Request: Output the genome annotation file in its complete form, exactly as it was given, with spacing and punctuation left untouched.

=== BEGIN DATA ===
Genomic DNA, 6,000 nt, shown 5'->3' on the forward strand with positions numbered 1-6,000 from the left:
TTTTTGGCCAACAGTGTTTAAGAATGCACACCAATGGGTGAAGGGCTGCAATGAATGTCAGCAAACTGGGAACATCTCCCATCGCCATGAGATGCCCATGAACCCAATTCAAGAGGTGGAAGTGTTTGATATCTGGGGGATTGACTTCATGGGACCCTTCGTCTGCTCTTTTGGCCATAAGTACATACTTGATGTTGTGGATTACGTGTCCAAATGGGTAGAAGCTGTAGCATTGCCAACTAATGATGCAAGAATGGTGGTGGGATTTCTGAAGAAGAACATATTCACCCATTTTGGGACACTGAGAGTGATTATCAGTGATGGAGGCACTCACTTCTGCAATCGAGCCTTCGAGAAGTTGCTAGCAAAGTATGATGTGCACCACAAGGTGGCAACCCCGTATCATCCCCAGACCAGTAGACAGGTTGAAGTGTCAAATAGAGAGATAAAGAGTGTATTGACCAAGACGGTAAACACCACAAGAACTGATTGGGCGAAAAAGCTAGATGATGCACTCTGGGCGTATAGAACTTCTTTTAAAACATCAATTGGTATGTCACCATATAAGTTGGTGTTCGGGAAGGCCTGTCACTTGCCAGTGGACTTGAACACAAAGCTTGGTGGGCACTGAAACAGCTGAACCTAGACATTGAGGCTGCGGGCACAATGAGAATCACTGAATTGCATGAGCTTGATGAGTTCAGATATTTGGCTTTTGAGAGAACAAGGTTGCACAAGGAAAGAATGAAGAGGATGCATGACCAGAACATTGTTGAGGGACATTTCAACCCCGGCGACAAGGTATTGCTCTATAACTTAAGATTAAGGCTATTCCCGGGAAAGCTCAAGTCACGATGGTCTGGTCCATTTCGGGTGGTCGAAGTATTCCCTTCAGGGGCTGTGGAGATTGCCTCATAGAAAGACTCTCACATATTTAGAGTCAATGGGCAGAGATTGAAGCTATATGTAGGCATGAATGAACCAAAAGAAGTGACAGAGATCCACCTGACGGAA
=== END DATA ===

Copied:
Genomic DNA, 6,000 nt, shown 5'->3' on the forward strand with positions numbered 1-6,000 from the left:
TTTTTGGCCAACAGTGTTTAAGAATGCACACCAATGGGTGAAGGGCTGCAATGAATGTCAGCAAACTGGGAACATCTCCCATCGCCATGAGATGCCCATGAACCCAATTCAAGAGGTGGAAGTGTTTGATATCTGGGGGATTGACTTCATGGGACCCTTCGTCTGCTCTTTTGGCCATAAGTACATACTTGATGTTGTGGATTACGTGTCCAAATGGGTAGAAGCTGTAGCATTGCCAACTAATGATGCAAGAATGGTGGTGGGATTTCTGAAGAAGAACATATTCACCCATTTTGGGACACTGAGAGTGATTATCAGTGATGGAGGCACTCACTTCTGCAATCGAGCCTTCGAGAAGTTGCTAGCAAAGTATGATGTGCACCACAAGGTGGCAACCCCGTATCATCCCCAGACCAGTAGACAGGTTGAAGTGTCAAATAGAGAGATAAAGAGTGTATTGACCAAGACGGTAAACACCACAAGAACTGATTGGGCGAAAAAGCTAGATGATGCACTCTGGGCGTATAGAACTTCTTTTAAAACATCAATTGGTATGTCACCATATAAGTTGGTGTTCGGGAAGGCCTGTCACTTGCCAGTGGACTTGAACACAAAGCTTGGTGGGCACTGAAACAGCTGAACCTAGACATTGAGGCTGCGGGCACAATGAGAATCACTGAATTGCATGAGCTTGATGAGTTCAGATATTTGGCTTTTGAGAGAACAAGGTTGCACAAGGAAAGAATGAAGAGGATGCATGACCAGAACATTGTTGAGGGACATTTCAACCCCGGCGACAAGGTATTGCTCTATAACTTAAGATTAAGGCTATTCCCGGGAAAGCTCAAGTCACGATGGTCTGGTCCATTTCGGGTGGTCGAAGTATTCCCTTCAGGGGCTGTGGAGATTGCCTCATAGAAAGACTCTCACATATTTAGAGTCAATGGGCAGAGATTGAAGCTATATGTAGGCATGAATGAACCAAAAGAAGTGACAGAGATCCACCTGACGGAA